YouTube launches Community to increase engagement between influencers and their subscribers as the fight for video advertising revenue heats up – writes Scott Guthrie

pixel_gif_loopIn my chapter titled: ‘Seizing influencer relations’ opportunities’ in FuturePRoof edition 2 published last week I identified six ways PR practitioners can take the lead in nurturing the future of influencer relations.

A key growth area for influencer relations is via video. Why? Because 95% of 16-34 year-olds watch video clips online each month. And, according to GlobalWebIndex, 44% of all internet users watch vlogs on a monthly basis.

We identify with vloggers because we feel as though we can relate to them. We enjoy watching their unvarnished lives. We believe they listen to us as subscribers. They respond to our comments and tailor their content to repeat the type of work which drives the most engagement.

However, in my chapter (which is available here on Kindle by the way and is a top 10 PR and marketing Kindle book — laying it on a bit thick?) I sound a note of caution.




YouTube under fire from other platforms pushing video

With viewer percentages as high as the statistics shown above it’s only natural that other social media platforms will want to bolster their video offerings to access this rich seam of advertising revenue.

Over half of Facebook active users watch videos on the network. The Wall Street Journal reports that the social media monolith is making moves to also dominate live streaming video content. It is attempting to woo Snapchat, Vine and YouTube influencers to experiment with its Live Video feature.

Linkedin, too, has embraced video for its influencers. The professional network has launched 30-second videos from influencers to capitalise on the B2B market.


Engagement is the key to influence

YouTube understands that at the heart of influence lies engagement. This week it launched Community as a public beta service.

Writing on its creator blog YouTube told vloggers that the new Community tab on their YouTube channel affords a new, simple way to engage with viewers and express themselves beyond video.

YouTube Community.gif


“Now you can do things like text, live videos, images, animated GIFs and more, giving you easier, lightweight ways to engage with your fans more often in between uploads, in real time.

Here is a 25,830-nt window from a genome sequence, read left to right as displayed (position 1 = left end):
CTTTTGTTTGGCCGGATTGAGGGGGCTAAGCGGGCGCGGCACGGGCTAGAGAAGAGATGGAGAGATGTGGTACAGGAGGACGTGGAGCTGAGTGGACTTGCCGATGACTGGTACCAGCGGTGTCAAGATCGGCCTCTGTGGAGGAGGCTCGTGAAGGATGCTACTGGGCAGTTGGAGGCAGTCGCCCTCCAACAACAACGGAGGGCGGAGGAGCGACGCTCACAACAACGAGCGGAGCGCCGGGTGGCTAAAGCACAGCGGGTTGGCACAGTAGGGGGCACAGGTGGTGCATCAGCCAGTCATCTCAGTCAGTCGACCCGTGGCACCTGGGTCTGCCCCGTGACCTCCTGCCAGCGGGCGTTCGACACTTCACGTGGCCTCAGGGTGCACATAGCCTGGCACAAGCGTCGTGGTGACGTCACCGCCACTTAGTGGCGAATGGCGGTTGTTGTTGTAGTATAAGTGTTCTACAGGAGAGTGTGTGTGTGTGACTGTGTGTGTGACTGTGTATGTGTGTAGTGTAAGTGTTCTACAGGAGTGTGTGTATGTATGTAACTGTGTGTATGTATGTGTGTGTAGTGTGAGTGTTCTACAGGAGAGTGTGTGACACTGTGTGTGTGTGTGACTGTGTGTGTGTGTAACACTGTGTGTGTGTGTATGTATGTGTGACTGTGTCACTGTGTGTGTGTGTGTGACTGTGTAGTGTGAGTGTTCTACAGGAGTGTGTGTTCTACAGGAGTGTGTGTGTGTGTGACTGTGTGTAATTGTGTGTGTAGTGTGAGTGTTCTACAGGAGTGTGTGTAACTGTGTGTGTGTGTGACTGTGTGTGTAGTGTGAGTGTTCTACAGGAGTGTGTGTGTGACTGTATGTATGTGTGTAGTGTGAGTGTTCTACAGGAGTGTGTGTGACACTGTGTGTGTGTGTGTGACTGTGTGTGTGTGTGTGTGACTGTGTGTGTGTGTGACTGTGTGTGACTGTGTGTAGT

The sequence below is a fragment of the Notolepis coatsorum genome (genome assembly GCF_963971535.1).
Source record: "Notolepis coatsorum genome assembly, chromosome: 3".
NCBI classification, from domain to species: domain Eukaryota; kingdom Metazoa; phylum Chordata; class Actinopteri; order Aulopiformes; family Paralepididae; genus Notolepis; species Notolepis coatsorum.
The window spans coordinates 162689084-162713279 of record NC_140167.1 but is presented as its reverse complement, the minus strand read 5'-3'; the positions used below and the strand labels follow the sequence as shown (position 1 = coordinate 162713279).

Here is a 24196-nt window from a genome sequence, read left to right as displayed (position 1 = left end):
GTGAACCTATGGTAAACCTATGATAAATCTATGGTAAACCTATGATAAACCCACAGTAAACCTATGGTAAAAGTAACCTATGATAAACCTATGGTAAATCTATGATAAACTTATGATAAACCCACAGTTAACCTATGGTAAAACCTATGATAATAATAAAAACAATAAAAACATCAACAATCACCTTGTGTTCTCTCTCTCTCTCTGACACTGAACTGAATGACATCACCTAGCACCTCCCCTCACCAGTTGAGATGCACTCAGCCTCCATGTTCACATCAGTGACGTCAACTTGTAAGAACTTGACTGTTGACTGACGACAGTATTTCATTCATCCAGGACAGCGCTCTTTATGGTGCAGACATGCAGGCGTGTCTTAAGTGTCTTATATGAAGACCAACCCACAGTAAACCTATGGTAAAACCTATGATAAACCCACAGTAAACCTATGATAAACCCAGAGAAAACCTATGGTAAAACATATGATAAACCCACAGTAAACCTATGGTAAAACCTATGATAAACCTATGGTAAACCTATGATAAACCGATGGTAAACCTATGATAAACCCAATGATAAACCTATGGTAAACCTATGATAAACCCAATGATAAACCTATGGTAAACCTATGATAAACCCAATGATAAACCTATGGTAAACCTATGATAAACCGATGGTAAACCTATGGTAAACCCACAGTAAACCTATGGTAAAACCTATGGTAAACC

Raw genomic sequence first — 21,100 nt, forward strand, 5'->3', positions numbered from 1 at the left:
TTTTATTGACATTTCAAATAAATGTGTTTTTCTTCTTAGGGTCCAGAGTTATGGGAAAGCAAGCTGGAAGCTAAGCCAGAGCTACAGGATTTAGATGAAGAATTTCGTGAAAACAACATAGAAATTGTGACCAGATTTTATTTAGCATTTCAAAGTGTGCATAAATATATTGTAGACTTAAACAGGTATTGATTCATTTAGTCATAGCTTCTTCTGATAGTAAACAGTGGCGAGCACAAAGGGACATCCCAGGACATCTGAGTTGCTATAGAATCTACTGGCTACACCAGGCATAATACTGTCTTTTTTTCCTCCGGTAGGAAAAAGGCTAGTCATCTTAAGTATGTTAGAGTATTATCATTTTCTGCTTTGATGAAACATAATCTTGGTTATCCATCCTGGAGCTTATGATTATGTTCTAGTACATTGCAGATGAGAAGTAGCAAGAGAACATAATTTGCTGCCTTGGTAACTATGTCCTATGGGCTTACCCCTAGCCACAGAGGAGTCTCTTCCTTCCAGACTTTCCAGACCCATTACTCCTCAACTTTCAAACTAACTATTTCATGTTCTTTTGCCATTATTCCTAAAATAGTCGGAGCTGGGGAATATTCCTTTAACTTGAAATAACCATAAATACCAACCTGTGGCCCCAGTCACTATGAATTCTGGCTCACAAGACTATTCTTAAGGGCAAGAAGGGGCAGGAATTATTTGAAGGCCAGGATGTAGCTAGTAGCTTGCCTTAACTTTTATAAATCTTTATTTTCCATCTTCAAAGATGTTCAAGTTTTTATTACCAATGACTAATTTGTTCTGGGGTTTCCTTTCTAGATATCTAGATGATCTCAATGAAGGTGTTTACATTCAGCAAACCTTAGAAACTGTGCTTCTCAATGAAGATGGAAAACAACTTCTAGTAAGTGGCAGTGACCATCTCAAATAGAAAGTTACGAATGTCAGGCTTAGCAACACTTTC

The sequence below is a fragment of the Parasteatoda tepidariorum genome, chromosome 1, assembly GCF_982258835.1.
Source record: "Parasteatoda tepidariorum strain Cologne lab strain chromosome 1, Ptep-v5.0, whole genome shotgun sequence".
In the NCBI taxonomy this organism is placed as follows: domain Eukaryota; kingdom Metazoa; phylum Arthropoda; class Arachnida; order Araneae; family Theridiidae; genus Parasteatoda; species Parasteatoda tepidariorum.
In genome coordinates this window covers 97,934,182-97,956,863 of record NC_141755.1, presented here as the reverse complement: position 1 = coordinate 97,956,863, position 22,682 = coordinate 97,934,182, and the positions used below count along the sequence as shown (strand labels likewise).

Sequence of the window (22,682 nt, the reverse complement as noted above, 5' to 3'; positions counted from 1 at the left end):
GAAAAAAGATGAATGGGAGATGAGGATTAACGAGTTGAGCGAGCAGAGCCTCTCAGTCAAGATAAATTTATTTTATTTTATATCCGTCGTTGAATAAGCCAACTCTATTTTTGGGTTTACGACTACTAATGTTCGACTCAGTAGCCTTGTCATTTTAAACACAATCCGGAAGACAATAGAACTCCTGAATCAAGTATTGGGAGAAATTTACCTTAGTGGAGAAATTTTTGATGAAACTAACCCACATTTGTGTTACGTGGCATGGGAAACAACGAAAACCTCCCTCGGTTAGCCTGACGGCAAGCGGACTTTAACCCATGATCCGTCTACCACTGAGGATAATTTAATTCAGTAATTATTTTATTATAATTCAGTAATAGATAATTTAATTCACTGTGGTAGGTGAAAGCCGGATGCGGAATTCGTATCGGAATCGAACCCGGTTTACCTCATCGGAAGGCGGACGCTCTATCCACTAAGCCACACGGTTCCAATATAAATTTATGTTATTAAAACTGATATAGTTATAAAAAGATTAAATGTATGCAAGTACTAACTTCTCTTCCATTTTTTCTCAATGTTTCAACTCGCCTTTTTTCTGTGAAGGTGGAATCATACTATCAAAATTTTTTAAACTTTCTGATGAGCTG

“Viewers will be able to see your posts in the Subscriptions feed on their phones. They can also opt into getting a notification anytime you post.”

This Community page allows creators to run a mini-social network of sorts on their channel’s page. Techcrunch points out that this is an important move for Google after the demise of its technically-superior, though poor-performing social network: Google+.

“This is an important move for Google, which has historically struggled to get social right, as seen with the failure of its Facebook competitor Google+. The company once tried to bake Google+ into YouTube itself, with disastrous results. …

“In terms of making YouTube more of a social community than it already is, the Community tab makes more sense than a destination social network like Google+, as it effectively gives the creators the ability to talk directly to their fan base, and drive sort of social engagement the company desires.”

And it’s not just YouTube that desires social engagement. Brands creating influencer marketing relationships with vloggers are also driven by engagement. It’s influences who can manage to cajole their following into action who are the real influencers. Not those with the largest follower numbers.

RELATED: YouTube’s advertiser friendly policy will suit bold brands and influencer marketers


Community is positive move after furore over YouTube’s advertising-friendly policy

YouTube will hope its new Community will be seen as positive move by creators who recently became incensed at the video-sharing platform’s decision to tighten up its advertiser-friendly policy.

Creators argue the Google-owned site is starving them of revenue by demonetizing content which doesn’t comply with the guidelines.

Influencers who post content which breaches these guidelines risk their video not being approved for monetization. Additionally YouTube reserves the right to suspend monetization features on channels that repeat offend.

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Scott Guthrie is a professional adviser within the influencer marketing industry. He is an event speaker, university guest lecturer, media commentator on influencer marketing and active blogger. He works with brands, agencies and platforms to achieve meaningful results from influencer marketing. That tells you something about him but it's not giving you a lot of detail, is it? So, read more here.

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